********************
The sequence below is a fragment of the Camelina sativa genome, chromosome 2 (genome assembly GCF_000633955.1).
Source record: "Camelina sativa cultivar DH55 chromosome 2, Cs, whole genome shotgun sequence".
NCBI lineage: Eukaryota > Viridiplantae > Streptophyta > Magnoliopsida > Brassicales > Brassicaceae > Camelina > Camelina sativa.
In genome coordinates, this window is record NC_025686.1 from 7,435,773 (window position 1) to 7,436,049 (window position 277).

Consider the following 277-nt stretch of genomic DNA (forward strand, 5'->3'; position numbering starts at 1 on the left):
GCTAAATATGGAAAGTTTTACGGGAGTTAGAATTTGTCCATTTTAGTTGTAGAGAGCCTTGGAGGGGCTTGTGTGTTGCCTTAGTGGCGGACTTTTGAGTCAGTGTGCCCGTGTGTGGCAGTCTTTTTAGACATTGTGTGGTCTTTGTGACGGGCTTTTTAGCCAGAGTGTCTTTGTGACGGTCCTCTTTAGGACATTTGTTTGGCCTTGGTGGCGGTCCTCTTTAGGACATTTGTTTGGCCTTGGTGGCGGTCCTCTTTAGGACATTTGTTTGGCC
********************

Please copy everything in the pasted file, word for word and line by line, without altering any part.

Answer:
The sequence below is a fragment of the Camelina sativa genome, chromosome 2 (genome assembly GCF_000633955.1).
Source record: "Camelina sativa cultivar DH55 chromosome 2, Cs, whole genome shotgun sequence".
NCBI lineage: Eukaryota > Viridiplantae > Streptophyta > Magnoliopsida > Brassicales > Brassicaceae > Camelina > Camelina sativa.
In genome coordinates, this window is record NC_025686.1 from 7,435,773 (window position 1) to 7,436,049 (window position 277).

Consider the following 277-nt stretch of genomic DNA (forward strand, 5'->3'; position numbering starts at 1 on the left):
GCTAAATATGGAAAGTTTTACGGGAGTTAGAATTTGTCCATTTTAGTTGTAGAGAGCCTTGGAGGGGCTTGTGTGTTGCCTTAGTGGCGGACTTTTGAGTCAGTGTGCCCGTGTGTGGCAGTCTTTTTAGACATTGTGTGGTCTTTGTGACGGGCTTTTTAGCCAGAGTGTCTTTGTGACGGTCCTCTTTAGGACATTTGTTTGGCCTTGGTGGCGGTCCTCTTTAGGACATTTGTTTGGCCTTGGTGGCGGTCCTCTTTAGGACATTTGTTTGGCC